COVER CAUSES DISPUTE: The just-released Kamala Harris cover for the February edition of Vogue has already attracted reams of attention, not all of which was expected.
The Vice President-elect is also featured in a lengthy profile by Alexis Okeowo, which is understandably heavy on Harris’ experience and White House objectives, and scarce on fashion references. The controversy around the story centers on the choice of photography, more specifically the cover image of Harris wearing a Donald Deal jacket and Converse sneakers with a backdrop of colors that are emblematic of her sorority at Howard University, Alpha Kappa Alpha. Some social media critics questioned the decision to feature the first female vice president as well as the first Black and Asian American to be elected to that role wearing sneakers — even though she regularly wears them with her outfits, including on the campaign trail. They described the photo as “disrespectful,” “poor quality” and “a washed-out mess.”
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Lensman Tyler Mitchell photographed Harris. (In 2018, Mitchell became the first African American photographer to land a Vogue cover, which was the September one.)
In addition, politicking of a different kind can often happen with magazine covers, as in certain designers and advertisers carry more weight than others, and the cover star’s team may want to control the narrative. Harris’ Vogue cover generated a social media debate that claimed that a photo of her wearing a powder blue suit by Michael Kors, which is featured with the interview, was the image that was agreed upon by both parties. Some on social media speculated that the more flattering photo of Harris wearing Kors would have been the better cover choice.
A Vogue spokeswoman said, “The team at Vogue loved the images Tyler Mitchell shot and felt the more informal image captured Vice President-elect Harris’ authentic, approachable nature, which we feel is one of the Biden/Harris administration. To respond to the seriousness of this moment in history, and the role she has to play leading our country forwards, we’re celebrating both images of her as covers digitally.”
While the team at Vogue selected the print cover, it appears the public helped Harris secure a second digital cover. The Vogue and Harris camps were said to have worked closely together with Harris selecting what she wore.
Mitchell declined comment through one of his representatives late Sunday night. Executives at Michael Kors did not respond to requests for comment. Deal and one of his associates did not respond either on Sunday.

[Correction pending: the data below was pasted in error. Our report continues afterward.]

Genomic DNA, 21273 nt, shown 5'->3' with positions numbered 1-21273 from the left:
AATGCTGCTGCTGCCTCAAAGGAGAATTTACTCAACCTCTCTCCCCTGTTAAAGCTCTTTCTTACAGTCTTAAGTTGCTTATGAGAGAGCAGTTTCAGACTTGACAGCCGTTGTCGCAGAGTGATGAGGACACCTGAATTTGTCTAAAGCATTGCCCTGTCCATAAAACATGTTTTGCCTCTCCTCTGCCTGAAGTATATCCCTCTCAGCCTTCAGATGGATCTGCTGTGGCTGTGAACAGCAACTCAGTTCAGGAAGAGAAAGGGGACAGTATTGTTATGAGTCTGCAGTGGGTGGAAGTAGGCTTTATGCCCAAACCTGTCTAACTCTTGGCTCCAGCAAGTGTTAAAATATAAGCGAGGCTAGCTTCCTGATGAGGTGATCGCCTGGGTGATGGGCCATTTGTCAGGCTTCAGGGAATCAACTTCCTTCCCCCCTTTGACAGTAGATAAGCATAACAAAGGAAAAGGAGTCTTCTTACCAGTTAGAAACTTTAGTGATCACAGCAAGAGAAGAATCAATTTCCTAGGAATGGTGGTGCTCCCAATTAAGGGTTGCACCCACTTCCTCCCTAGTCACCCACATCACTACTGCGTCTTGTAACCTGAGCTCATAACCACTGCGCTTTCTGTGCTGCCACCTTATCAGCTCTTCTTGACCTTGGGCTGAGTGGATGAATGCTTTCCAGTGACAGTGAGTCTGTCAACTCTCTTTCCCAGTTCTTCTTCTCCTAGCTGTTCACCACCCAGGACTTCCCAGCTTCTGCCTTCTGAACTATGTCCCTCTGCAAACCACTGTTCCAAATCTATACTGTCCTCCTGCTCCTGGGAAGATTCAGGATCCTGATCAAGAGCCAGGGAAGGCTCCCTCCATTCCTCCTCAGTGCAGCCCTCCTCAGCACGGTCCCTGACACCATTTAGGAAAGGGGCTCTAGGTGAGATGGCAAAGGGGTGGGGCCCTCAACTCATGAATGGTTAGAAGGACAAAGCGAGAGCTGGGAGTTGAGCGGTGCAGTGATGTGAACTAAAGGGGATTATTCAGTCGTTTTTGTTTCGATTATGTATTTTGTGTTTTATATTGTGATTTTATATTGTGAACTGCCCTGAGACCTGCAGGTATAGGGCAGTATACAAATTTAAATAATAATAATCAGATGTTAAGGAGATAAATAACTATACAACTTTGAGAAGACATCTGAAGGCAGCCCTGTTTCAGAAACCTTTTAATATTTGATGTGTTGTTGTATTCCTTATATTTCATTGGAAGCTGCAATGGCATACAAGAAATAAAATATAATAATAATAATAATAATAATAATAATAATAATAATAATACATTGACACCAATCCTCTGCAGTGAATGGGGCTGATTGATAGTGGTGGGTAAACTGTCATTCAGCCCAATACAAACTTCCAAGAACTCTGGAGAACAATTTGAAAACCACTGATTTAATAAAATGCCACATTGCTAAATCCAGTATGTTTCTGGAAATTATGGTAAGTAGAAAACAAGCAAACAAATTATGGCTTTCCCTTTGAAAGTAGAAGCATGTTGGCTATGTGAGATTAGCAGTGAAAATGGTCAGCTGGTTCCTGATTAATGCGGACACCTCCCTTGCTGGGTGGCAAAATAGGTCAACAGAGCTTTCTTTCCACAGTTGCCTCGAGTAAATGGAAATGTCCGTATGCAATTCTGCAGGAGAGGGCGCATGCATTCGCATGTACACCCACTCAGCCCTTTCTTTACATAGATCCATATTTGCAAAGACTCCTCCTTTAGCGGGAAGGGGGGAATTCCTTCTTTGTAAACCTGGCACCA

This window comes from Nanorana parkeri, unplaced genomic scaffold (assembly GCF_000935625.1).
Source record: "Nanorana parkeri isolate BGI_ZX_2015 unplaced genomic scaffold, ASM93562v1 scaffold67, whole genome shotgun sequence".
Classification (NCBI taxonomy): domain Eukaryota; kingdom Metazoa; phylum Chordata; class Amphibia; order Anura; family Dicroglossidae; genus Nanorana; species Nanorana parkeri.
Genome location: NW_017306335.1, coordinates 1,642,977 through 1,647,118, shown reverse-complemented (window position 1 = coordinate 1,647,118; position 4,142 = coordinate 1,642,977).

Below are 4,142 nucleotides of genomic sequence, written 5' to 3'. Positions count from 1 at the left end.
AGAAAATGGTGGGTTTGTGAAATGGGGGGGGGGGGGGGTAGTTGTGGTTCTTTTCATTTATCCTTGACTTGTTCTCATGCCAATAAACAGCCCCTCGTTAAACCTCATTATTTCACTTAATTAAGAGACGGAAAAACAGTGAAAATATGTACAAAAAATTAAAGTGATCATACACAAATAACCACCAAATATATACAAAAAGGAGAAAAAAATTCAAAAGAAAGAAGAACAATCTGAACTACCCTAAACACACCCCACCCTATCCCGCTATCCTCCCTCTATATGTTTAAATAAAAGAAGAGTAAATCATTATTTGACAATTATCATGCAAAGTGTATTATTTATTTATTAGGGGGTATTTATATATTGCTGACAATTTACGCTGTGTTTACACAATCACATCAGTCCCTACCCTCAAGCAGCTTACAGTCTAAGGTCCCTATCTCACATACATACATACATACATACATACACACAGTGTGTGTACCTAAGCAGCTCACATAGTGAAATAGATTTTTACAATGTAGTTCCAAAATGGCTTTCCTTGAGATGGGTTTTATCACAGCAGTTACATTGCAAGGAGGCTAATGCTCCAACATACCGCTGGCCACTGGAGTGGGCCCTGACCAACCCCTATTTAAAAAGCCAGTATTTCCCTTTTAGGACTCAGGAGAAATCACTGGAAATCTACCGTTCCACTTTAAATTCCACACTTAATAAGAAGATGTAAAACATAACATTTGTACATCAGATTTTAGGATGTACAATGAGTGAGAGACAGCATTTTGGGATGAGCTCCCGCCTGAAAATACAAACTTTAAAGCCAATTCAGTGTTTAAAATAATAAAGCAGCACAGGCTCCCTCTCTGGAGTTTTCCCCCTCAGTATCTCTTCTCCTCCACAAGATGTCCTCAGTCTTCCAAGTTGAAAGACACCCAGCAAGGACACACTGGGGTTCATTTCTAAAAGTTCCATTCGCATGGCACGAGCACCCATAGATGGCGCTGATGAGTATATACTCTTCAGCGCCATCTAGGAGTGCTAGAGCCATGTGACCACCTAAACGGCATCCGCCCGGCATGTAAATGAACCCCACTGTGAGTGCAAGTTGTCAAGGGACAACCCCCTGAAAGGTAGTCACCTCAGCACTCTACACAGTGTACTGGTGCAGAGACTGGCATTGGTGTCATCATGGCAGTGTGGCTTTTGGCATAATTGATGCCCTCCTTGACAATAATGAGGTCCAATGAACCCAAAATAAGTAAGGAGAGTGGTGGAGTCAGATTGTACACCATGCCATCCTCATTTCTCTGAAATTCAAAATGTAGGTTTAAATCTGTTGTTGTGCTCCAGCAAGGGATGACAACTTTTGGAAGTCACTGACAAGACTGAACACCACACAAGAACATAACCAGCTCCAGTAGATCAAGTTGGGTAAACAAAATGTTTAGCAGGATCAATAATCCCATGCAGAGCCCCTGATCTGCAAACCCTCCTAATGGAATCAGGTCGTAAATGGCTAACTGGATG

Such media exposure is old hat for Kors, who is accustomed to dressing high-profile politicos and celebrities. The more under-the-radar Deal may not be a go-to resource for many A-listers, but he does go way back with Harris. The New York-based designer has suited her up for key appearances along her career path, from district attorney of San Francisco to California attorney general and California senator.
Without question, the Harris interview is meant to make readers focus on her experience and priorities, such as getting everyone vaccinated, making sure some vaccines are free, bolstering small businesses and supporting mayors and governors to strengthen the public health systems. There is also an editorial note that references how the article has been updated to reflect recent news events.
Former First Lady Michelle Obama also praised Harris in the article. “This is a woman, who knows what she’s doing. It can’t be about trying to please everybody or prove to certain people you’re good enough for the job. And the vice president wouldn’t be where she is today if she let that kind of thing get to her.”
In other political-related news, Stephanie Winston Wolkoff, a former aide to First Lady Melania Trump, penned a scathing op-ed for The Daily Beast, claiming that FLOTUS is “an abuser, too, of a different kind” and “a double-edged sword.” Having written a tell-all, “Melania and Me: The Rise and Fall of My Friendship With the First Lady,” last fall, Wolkoff has re-engineered her criticism in recent months. In her recent post, she takes responsibility for being “Melania’s enabler,” and claimed that FLOTUS “knows exactly what is going on” and has always had her own agenda.
A spokeswoman for FLOTUS did not respond to a request for comment Sunday.
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